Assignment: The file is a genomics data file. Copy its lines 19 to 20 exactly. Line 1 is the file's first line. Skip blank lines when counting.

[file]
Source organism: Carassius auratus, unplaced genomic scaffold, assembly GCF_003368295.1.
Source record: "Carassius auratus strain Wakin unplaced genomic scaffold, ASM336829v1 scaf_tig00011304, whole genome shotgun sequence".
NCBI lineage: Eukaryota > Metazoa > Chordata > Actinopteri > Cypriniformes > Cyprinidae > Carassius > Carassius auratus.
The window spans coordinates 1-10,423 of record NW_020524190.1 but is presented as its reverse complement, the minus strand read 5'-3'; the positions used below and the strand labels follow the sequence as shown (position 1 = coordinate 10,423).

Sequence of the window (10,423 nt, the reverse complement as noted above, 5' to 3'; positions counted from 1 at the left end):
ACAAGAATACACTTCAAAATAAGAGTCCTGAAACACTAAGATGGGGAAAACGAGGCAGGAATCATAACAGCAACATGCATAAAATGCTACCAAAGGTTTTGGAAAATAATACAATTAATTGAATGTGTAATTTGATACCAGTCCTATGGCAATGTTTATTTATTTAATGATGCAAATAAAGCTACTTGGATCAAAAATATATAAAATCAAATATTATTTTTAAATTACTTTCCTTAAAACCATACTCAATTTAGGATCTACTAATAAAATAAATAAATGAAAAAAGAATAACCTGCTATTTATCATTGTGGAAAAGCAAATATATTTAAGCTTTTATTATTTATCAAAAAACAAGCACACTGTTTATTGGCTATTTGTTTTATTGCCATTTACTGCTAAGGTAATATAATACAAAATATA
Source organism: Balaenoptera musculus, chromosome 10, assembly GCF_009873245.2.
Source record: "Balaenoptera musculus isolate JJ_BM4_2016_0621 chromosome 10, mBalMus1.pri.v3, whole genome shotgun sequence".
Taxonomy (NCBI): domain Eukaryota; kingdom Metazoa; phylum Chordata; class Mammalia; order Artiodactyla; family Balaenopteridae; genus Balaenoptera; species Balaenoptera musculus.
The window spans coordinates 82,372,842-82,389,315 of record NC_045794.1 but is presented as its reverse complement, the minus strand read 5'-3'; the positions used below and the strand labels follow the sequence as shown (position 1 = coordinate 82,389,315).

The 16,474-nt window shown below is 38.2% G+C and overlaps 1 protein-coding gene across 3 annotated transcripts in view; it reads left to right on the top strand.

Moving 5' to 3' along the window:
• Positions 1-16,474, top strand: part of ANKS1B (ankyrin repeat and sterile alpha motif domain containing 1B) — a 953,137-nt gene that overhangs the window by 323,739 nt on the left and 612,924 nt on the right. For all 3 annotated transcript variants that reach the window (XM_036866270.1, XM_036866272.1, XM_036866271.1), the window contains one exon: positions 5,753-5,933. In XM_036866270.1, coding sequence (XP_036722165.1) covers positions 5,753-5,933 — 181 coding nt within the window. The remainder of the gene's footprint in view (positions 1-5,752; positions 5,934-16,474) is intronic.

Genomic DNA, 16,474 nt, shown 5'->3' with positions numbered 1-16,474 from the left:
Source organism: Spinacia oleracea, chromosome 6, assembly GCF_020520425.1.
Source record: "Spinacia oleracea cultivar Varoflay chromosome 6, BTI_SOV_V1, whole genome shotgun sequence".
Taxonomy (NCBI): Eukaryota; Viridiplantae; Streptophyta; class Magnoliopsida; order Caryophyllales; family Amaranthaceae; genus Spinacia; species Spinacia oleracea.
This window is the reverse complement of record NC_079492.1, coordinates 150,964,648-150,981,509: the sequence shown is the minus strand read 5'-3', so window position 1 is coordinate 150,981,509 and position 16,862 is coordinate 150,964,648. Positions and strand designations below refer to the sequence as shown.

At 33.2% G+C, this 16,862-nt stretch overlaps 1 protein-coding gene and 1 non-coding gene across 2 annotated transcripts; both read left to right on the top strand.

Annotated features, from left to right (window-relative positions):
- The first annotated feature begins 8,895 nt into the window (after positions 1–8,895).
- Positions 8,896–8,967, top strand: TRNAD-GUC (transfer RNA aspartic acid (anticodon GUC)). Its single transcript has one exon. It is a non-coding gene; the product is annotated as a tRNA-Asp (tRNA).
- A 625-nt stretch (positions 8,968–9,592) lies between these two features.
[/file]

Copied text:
At 33.2% G+C, this 16,862-nt stretch overlaps 1 protein-coding gene and 1 non-coding gene across 2 annotated transcripts; both read left to right on the top strand.

Annotated features, from left to right (window-relative positions):